DENVER — The Denver City Forester wants to give you a free tree to plant in the right-of-way adjacent to your property in an effort to bolster and diversify the tree canopy in the Mile High City.
But first, let’s define exactly what we mean when we say “right-of-way” – and how much space you need in the right-of-way adjacent to your property in order to apply for a free tree.
For starters, here’s the official definition of right-of-way:
“The right-of-way is the public land that includes the street, tree lawn and sidewalk – the width of which is established by the City of Denver. The right-of way also defines the boundary line along the street frontage of a property.”
Here’s a helpful illustration to bring that “right-of-way” definition to life:
Let’s say you have such a right-of-way adjacent to your property. You still have to meet a certain set of criteria to qualify for a free tree.
In order to be eligible, there must be space to plant a tree in your right-of-way that is:
- 30 feet from outside edge of intersecting curbs for sight triangle
- 35 feet from large shade trees
- 25 feet from ornamental trees
- 20 feet from street lights
- 20 feet from stop signs
- 10 feet from alleys, driveways, and fire hydrants
- 7 feet behind attached sidewalks
- 5 feet from water meters/pits
- Centered within tree lawns/planters
FYI, below is an illustration of the “sight triangle.”
Note that requests will be processed within a few weeks. If approved, an arborist from the Office of the City Forester, a division of Denver Parks and Recreation, will visit the site and make a recommendation as to which trees are available and which trees will thrive based on the surrounding conditions.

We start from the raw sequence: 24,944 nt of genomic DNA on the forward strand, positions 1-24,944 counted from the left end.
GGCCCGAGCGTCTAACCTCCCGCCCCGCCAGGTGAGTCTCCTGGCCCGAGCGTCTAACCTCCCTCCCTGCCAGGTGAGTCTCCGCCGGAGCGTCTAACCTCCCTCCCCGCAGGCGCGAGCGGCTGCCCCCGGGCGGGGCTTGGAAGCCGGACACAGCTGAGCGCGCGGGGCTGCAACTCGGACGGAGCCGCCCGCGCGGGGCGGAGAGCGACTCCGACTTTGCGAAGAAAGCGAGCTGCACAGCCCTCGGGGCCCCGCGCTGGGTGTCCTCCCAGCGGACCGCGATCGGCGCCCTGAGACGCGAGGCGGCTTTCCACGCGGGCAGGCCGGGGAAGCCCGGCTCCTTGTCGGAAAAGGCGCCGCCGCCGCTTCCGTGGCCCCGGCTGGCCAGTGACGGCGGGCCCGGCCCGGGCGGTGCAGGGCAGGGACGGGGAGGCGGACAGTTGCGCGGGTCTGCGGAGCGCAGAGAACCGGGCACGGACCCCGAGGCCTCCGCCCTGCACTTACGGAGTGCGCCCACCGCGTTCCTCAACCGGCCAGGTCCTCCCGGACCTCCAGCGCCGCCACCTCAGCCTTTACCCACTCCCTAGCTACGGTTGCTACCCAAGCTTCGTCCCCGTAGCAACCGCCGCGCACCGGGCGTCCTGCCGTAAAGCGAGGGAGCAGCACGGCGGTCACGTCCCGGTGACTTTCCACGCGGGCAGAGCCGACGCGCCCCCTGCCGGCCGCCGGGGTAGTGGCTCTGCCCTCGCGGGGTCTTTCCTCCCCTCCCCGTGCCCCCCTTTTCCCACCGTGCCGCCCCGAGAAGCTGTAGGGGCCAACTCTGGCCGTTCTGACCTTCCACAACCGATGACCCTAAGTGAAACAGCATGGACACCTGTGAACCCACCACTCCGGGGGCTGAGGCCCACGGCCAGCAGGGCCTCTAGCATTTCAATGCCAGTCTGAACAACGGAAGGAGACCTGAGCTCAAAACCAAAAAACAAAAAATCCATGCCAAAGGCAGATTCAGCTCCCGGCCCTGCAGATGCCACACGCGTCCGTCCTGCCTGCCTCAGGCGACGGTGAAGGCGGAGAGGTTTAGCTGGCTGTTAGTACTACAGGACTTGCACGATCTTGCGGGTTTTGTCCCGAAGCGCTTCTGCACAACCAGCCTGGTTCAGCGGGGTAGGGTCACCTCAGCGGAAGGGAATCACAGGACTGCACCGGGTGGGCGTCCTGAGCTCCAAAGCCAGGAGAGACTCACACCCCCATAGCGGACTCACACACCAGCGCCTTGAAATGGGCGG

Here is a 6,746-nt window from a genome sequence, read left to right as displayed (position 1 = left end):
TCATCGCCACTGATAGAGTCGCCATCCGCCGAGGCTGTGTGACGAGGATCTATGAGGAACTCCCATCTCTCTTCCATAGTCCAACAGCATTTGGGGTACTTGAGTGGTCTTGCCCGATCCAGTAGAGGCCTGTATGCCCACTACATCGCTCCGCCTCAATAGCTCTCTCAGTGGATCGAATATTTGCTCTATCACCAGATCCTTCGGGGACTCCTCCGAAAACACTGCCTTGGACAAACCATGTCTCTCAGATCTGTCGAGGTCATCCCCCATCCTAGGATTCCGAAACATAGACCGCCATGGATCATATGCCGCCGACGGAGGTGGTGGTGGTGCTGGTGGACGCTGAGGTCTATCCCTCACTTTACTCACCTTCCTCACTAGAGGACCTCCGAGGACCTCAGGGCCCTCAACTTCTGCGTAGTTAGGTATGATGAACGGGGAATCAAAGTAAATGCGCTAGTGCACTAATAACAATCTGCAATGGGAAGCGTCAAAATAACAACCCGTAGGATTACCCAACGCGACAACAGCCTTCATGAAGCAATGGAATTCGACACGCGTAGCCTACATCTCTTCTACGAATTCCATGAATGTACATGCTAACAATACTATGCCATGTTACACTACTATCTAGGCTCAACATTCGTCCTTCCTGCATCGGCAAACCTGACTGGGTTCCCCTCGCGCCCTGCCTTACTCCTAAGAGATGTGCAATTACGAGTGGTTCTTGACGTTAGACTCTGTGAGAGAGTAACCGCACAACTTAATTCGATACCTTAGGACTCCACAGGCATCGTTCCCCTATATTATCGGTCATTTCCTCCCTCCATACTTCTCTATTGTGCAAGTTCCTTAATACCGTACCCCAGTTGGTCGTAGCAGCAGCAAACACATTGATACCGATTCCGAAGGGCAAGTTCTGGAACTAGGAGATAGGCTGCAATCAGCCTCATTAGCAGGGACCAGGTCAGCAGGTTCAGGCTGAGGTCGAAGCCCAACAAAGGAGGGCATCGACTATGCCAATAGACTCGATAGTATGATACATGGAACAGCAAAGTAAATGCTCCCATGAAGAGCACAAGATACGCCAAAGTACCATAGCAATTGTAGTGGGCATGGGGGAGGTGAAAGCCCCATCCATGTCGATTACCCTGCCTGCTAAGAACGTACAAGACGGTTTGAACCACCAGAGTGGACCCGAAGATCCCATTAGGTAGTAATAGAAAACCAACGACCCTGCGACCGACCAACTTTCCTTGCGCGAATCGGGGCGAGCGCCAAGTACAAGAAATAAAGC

A tree will then be delivered and planted. Additionally, local nonprofit The Park People will be in touch to give advice on the short- and long-term care of the new tree.
So why is the Denver City Forester so keen on giving away free trees? It has a lot to do with a tiny green bug call the emerald ash borer (EAB).
EAB has already destroyed hundreds of millions of ash trees, causing billions of dollars in damage in more than 25 states. And while it may not have arrived in Denver yet, EAB was discovered in Boulder in 2013 and in Longmont in 2016. So, in reality, it’s only a matter of time before EAB arrives in the Mile High City and poses a direct threat to the Denver metro area’s 1.45 million ash trees.
Wanting to make sure our city is prepared for the impending infestation, the Be A Smart Ash campaign was born and this very website was created.
Unsure whether you have an ash tree? Use our interactive map to find out. If you do have an ash tree, visit our What Can I Do? page to begin laying the groundwork for your EAB defense plan. And if you decided you want to remove your ash tree, here are some tips to help you turn it into a beautiful table, door or even a bicycle.
Whatever you decide, let’s be clear: If you don’t make a plan to treat or replace your ash tree now, chances are you will lose it to EAB. So Be A Smart Ash and act now, Denver!